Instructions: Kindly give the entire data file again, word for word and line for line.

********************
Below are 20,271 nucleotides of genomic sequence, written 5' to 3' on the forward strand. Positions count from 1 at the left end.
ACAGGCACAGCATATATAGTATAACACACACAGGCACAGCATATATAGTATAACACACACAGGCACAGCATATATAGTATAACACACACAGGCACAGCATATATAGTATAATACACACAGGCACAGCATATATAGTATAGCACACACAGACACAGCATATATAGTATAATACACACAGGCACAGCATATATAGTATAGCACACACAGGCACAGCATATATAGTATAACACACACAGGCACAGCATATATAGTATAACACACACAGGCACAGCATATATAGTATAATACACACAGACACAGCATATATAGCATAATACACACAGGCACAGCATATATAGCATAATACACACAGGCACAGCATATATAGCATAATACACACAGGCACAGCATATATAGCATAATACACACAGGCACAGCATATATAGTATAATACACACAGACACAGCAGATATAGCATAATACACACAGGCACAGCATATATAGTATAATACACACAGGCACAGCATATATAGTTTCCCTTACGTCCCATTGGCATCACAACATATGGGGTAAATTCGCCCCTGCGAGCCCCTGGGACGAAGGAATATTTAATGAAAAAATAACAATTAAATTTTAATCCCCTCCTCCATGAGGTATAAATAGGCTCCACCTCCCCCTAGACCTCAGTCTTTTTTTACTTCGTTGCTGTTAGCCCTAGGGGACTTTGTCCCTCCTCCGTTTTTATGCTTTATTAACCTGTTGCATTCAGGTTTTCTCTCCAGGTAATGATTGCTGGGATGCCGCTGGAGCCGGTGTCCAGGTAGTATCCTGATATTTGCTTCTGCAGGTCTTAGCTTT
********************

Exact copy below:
Below are 20,271 nucleotides of genomic sequence, written 5' to 3' on the forward strand. Positions count from 1 at the left end.
ACAGGCACAGCATATATAGTATAACACACACAGGCACAGCATATATAGTATAACACACACAGGCACAGCATATATAGTATAACACACACAGGCACAGCATATATAGTATAATACACACAGGCACAGCATATATAGTATAGCACACACAGACACAGCATATATAGTATAATACACACAGGCACAGCATATATAGTATAGCACACACAGGCACAGCATATATAGTATAACACACACAGGCACAGCATATATAGTATAACACACACAGGCACAGCATATATAGTATAATACACACAGACACAGCATATATAGCATAATACACACAGGCACAGCATATATAGCATAATACACACAGGCACAGCATATATAGCATAATACACACAGGCACAGCATATATAGCATAATACACACAGGCACAGCATATATAGTATAATACACACAGACACAGCAGATATAGCATAATACACACAGGCACAGCATATATAGTATAATACACACAGGCACAGCATATATAGTTTCCCTTACGTCCCATTGGCATCACAACATATGGGGTAAATTCGCCCCTGCGAGCCCCTGGGACGAAGGAATATTTAATGAAAAAATAACAATTAAATTTTAATCCCCTCCTCCATGAGGTATAAATAGGCTCCACCTCCCCCTAGACCTCAGTCTTTTTTTACTTCGTTGCTGTTAGCCCTAGGGGACTTTGTCCCTCCTCCGTTTTTATGCTTTATTAACCTGTTGCATTCAGGTTTTCTCTCCAGGTAATGATTGCTGGGATGCCGCTGGAGCCGGTGTCCAGGTAGTATCCTGATATTTGCTTCTGCAGGTCTTAGCTTT